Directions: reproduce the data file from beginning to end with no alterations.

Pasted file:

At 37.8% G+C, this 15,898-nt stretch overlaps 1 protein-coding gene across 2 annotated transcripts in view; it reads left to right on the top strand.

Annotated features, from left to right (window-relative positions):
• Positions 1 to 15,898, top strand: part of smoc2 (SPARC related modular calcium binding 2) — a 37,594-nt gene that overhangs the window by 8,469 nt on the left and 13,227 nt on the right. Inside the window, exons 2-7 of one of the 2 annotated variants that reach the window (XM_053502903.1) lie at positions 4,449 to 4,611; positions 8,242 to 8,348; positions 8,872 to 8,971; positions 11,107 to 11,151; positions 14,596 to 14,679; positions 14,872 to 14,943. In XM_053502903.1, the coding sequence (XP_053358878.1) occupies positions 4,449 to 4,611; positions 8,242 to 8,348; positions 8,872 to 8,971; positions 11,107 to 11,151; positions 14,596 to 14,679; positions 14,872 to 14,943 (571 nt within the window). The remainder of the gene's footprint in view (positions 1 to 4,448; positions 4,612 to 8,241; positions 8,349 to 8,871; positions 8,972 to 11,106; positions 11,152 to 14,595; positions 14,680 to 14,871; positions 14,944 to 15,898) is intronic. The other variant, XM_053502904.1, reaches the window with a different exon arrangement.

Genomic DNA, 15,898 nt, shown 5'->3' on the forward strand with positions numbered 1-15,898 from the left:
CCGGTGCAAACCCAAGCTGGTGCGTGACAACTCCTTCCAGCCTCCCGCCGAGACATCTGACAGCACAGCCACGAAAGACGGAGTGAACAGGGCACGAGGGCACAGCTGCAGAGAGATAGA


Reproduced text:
At 37.8% G+C, this 15,898-nt stretch overlaps 1 protein-coding gene across 2 annotated transcripts in view; it reads left to right on the top strand.

Annotated features, from left to right (window-relative positions):
• Positions 1 to 15,898, top strand: part of smoc2 (SPARC related modular calcium binding 2) — a 37,594-nt gene that overhangs the window by 8,469 nt on the left and 13,227 nt on the right. Inside the window, exons 2-7 of one of the 2 annotated variants that reach the window (XM_053502903.1) lie at positions 4,449 to 4,611; positions 8,242 to 8,348; positions 8,872 to 8,971; positions 11,107 to 11,151; positions 14,596 to 14,679; positions 14,872 to 14,943. In XM_053502903.1, the coding sequence (XP_053358878.1) occupies positions 4,449 to 4,611; positions 8,242 to 8,348; positions 8,872 to 8,971; positions 11,107 to 11,151; positions 14,596 to 14,679; positions 14,872 to 14,943 (571 nt within the window). The remainder of the gene's footprint in view (positions 1 to 4,448; positions 4,612 to 8,241; positions 8,349 to 8,871; positions 8,972 to 11,106; positions 11,152 to 14,595; positions 14,680 to 14,871; positions 14,944 to 15,898) is intronic. The other variant, XM_053502904.1, reaches the window with a different exon arrangement.

Genomic DNA, 15,898 nt, shown 5'->3' on the forward strand with positions numbered 1-15,898 from the left:
CCGGTGCAAACCCAAGCTGGTGCGTGACAACTCCTTCCAGCCTCCCGCCGAGACATCTGACAGCACAGCCACGAAAGACGGAGTGAACAGGGCACGAGGGCACAGCTGCAGAGAGATAGA